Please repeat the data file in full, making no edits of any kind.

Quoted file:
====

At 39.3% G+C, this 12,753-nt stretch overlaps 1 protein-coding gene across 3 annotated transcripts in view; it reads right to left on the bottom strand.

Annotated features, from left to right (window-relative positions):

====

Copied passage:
At 39.3% G+C, this 12,753-nt stretch overlaps 1 protein-coding gene across 3 annotated transcripts in view; it reads right to left on the bottom strand.

Annotated features, from left to right (window-relative positions):